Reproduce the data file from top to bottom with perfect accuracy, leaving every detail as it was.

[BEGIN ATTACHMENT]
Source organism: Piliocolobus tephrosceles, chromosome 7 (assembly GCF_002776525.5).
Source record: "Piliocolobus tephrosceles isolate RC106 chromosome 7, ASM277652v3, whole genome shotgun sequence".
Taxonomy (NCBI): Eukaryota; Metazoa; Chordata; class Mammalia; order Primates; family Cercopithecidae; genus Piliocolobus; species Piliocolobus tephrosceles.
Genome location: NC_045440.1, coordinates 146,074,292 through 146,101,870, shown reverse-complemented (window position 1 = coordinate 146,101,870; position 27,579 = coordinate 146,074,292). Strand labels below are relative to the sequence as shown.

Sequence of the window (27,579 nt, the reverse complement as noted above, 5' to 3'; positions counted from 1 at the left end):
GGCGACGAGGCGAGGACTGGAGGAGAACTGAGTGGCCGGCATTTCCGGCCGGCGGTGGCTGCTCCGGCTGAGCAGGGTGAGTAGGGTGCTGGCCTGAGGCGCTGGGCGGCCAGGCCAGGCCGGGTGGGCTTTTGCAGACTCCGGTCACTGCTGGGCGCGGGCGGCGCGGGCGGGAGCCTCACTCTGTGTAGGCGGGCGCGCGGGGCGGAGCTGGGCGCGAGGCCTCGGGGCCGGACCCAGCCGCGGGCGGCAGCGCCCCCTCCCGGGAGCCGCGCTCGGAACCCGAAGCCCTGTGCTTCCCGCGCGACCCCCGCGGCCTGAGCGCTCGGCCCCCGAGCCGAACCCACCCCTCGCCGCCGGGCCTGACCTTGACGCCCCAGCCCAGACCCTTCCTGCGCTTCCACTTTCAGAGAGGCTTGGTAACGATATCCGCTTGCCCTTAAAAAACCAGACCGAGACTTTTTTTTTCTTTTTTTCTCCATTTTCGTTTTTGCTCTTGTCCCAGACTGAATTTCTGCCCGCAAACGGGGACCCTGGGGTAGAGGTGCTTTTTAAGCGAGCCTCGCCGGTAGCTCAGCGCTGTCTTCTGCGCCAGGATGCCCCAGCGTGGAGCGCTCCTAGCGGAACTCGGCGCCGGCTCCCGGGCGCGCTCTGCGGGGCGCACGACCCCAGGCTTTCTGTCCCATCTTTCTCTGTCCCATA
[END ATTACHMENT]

Source organism: Piliocolobus tephrosceles, chromosome 7 (assembly GCF_002776525.5).
Source record: "Piliocolobus tephrosceles isolate RC106 chromosome 7, ASM277652v3, whole genome shotgun sequence".
Taxonomy (NCBI): Eukaryota; Metazoa; Chordata; class Mammalia; order Primates; family Cercopithecidae; genus Piliocolobus; species Piliocolobus tephrosceles.
Genome location: NC_045440.1, coordinates 146,074,292 through 146,101,870, shown reverse-complemented (window position 1 = coordinate 146,101,870; position 27,579 = coordinate 146,074,292). Strand labels below are relative to the sequence as shown.

Sequence of the window (27,579 nt, the reverse complement as noted above, 5' to 3'; positions counted from 1 at the left end):
GGCGACGAGGCGAGGACTGGAGGAGAACTGAGTGGCCGGCATTTCCGGCCGGCGGTGGCTGCTCCGGCTGAGCAGGGTGAGTAGGGTGCTGGCCTGAGGCGCTGGGCGGCCAGGCCAGGCCGGGTGGGCTTTTGCAGACTCCGGTCACTGCTGGGCGCGGGCGGCGCGGGCGGGAGCCTCACTCTGTGTAGGCGGGCGCGCGGGGCGGAGCTGGGCGCGAGGCCTCGGGGCCGGACCCAGCCGCGGGCGGCAGCGCCCCCTCCCGGGAGCCGCGCTCGGAACCCGAAGCCCTGTGCTTCCCGCGCGACCCCCGCGGCCTGAGCGCTCGGCCCCCGAGCCGAACCCACCCCTCGCCGCCGGGCCTGACCTTGACGCCCCAGCCCAGACCCTTCCTGCGCTTCCACTTTCAGAGAGGCTTGGTAACGATATCCGCTTGCCCTTAAAAAACCAGACCGAGACTTTTTTTTTCTTTTTTTCTCCATTTTCGTTTTTGCTCTTGTCCCAGACTGAATTTCTGCCCGCAAACGGGGACCCTGGGGTAGAGGTGCTTTTTAAGCGAGCCTCGCCGGTAGCTCAGCGCTGTCTTCTGCGCCAGGATGCCCCAGCGTGGAGCGCTCCTAGCGGAACTCGGCGCCGGCTCCCGGGCGCGCTCTGCGGGGCGCACGACCCCAGGCTTTCTGTCCCATCTTTCTCTGTCCCATA